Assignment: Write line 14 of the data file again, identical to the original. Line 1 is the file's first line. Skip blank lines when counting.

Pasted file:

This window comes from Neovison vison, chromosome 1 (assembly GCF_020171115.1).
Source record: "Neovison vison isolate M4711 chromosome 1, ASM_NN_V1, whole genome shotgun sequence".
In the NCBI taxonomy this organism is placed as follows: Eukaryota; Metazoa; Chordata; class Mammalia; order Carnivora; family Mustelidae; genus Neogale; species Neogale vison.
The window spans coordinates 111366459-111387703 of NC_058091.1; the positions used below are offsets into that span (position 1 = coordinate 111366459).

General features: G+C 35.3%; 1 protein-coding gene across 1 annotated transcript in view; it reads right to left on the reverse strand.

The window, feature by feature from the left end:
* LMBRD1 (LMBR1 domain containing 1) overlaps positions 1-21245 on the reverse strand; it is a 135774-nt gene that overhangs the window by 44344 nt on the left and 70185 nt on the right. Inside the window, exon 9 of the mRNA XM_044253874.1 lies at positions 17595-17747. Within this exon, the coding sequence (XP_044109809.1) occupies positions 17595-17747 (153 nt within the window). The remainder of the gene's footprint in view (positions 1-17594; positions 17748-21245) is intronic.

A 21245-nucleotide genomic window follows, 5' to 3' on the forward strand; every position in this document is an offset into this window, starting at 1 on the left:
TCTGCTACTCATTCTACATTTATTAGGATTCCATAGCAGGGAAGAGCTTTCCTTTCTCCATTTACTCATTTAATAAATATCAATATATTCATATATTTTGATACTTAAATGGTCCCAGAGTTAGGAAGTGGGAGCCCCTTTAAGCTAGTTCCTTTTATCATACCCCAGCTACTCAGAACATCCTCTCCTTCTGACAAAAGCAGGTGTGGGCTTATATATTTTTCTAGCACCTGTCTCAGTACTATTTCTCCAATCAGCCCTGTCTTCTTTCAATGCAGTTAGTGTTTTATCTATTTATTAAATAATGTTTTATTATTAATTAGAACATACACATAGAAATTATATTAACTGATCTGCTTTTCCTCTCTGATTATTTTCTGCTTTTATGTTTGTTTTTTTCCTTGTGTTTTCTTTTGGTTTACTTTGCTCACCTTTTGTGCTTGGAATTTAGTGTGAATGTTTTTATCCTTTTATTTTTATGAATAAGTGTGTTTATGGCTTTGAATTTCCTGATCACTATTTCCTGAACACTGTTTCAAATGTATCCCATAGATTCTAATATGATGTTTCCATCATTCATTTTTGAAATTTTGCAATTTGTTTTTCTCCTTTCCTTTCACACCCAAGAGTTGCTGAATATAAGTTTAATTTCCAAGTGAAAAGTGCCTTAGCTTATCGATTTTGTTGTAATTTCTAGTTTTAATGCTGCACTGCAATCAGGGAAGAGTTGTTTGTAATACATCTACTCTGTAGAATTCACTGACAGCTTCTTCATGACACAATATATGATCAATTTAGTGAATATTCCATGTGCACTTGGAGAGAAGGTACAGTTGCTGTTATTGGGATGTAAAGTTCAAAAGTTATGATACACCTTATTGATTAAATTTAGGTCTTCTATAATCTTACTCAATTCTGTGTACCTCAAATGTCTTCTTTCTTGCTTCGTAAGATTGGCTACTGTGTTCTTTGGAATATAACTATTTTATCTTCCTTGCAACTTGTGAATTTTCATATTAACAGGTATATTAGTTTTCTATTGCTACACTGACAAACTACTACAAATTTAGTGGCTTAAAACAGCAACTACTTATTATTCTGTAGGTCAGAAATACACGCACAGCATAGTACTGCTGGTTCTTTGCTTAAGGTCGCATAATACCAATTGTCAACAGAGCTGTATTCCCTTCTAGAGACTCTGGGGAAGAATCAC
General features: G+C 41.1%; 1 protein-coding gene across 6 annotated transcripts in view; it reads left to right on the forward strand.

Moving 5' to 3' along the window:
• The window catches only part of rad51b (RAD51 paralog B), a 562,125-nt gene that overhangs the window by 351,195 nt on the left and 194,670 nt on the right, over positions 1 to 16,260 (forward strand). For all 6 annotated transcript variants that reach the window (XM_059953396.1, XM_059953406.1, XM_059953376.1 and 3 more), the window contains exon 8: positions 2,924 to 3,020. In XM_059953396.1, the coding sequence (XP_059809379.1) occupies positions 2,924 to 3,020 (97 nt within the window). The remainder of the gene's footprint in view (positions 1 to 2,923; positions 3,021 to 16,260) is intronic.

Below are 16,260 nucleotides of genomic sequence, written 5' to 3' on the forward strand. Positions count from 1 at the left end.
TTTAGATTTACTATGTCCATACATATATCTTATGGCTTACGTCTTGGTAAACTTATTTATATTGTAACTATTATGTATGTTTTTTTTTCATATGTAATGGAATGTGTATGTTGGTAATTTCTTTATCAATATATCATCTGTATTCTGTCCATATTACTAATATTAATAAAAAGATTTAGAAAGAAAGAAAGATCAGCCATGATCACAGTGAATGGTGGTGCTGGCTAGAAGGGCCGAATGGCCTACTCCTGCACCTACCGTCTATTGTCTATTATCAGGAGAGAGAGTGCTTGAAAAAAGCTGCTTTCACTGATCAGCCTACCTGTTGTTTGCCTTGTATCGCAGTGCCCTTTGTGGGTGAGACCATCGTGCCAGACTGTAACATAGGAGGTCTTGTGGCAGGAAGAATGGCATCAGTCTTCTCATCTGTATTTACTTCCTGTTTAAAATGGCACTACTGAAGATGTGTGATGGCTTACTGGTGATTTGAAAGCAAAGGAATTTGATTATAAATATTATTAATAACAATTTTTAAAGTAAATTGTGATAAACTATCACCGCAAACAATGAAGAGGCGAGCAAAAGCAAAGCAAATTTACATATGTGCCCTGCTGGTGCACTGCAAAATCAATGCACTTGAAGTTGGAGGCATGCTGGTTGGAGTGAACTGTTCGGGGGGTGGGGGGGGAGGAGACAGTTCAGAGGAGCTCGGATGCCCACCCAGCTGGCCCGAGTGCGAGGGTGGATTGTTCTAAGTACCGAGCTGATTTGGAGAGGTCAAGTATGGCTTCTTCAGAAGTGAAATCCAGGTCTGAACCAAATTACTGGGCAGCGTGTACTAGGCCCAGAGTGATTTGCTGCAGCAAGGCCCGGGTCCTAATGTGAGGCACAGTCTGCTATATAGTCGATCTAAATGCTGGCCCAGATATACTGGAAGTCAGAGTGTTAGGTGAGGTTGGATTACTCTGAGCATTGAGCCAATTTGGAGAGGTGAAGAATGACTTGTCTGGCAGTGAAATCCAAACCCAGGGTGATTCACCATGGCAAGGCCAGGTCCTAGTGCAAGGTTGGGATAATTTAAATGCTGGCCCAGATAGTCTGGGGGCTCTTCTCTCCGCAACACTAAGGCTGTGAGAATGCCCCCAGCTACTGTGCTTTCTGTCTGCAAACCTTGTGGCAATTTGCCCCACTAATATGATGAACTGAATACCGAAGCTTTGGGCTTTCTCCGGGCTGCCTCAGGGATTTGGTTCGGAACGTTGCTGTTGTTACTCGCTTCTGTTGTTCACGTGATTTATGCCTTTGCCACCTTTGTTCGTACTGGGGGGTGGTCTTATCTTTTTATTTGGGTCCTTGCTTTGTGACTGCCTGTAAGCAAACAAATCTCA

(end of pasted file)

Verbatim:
TTTAGATTTACTATGTCCATACATATATCTTATGGCTTACGTCTTGGTAAACTTATTTATATTGTAACTATTATGTATGTTTTTTTTTCATATGTAATGGAATGTGTATGTTGGTAATTTCTTTATCAATATATCATCTGTATTCTGTCCATATTACTAATATTAATAAAAAGATTTAGAAAGAAAGAAAGATCAGCCATGATCACAGTGAATGGTGGTGCTGGCTAGAAGGGCCGAATGGCCTACTCCTGCACCTACCGTCTATTGTCTATTATCAGGAGAGAGAGTGCTTGAAAAAAGCTGCTTTCACTGATCAGCCTACCTGTTGTTTGCCTTGTATCGCAGTGCCCTTTGTGGGTGAGACCATCGTGCCAGACTGTAACATAGGAGGTCTTGTGGCAGGAAGAATGGCATCAGTCTTCTCATCTGTATTTACTTCCTGTTTAAAATGGCACTACTGAAGATGTGTGATGGCTTACTGGTGATTTGAAAGCAAAGGAATTTGATTATAAATATTATTAATAACAATTTTTAAAGTAAATTGTGATAAACTATCACCGCAAACAATGAAGAGGCGAGCAAAAGCAAAGCAAATTTACATATGTGCCCTGCTGGTGCACTGCAAAATCAATGCACTTGAAGTTGGAGGCATGCTGGTTGGAGTGAACTGTTCGGGGGGTGGGGGGGGAGGAGACAGTTCAGAGGAGCTCGGATGCCCACCCAGCTGGCCCGAGTGCGAGGGTGGATTGTTCTAAGTACCGAGCTGATTTGGAGAGGTCAAGTATGGCTTCTTCAGAAGTGAAATCCAGGTCTGAACCAAATTACTGGGCAGCGTGTACTAGGCCCAGAGTGATTTGCTGCAGCAAGGCCCGGGTCCTAATGTGAGGCACAGTCTGCTATATAGTCGATCTAAATGCTGGCCCAGATATACTGGAAGTCAGAGTGTTAGGTGAGGTTGGATTACTCTGAGCATTGAGCCAATTTGGAGAGGTGAAGAATGACTTGTCTGGCAGTGAAATCCAAACCCAGGGTGATTCACCATGGCAAGGCCAGGTCCTAGTGCAAGGTTGGGATAATTTAAATGCTGGCCCAGATAGTCTGGGGGCTCTTCTCTCCGCAACACTAAGGCTGTGAGAATGCCCCCAGCTACTGTGCTTTCTGTCTGCAAACCTTGTGGCAATTTGCCCCACTAATATGATGAACTGAATACCGAAGCTTTGGGCTTTCTCCGGGCTGCCTCAGGGATTTGGTTCGGAACGTTGCTGTTGTTACTCGCTTCTGTTGTTCACGTGATTTATGCCTTTGCCACCTTTGTTCGTACTGGGGGGTGGTCTTATCTTTTTATTTGGGTCCTTGCTTTGTGACTGCCTGTAAGCAAACAAATCTCA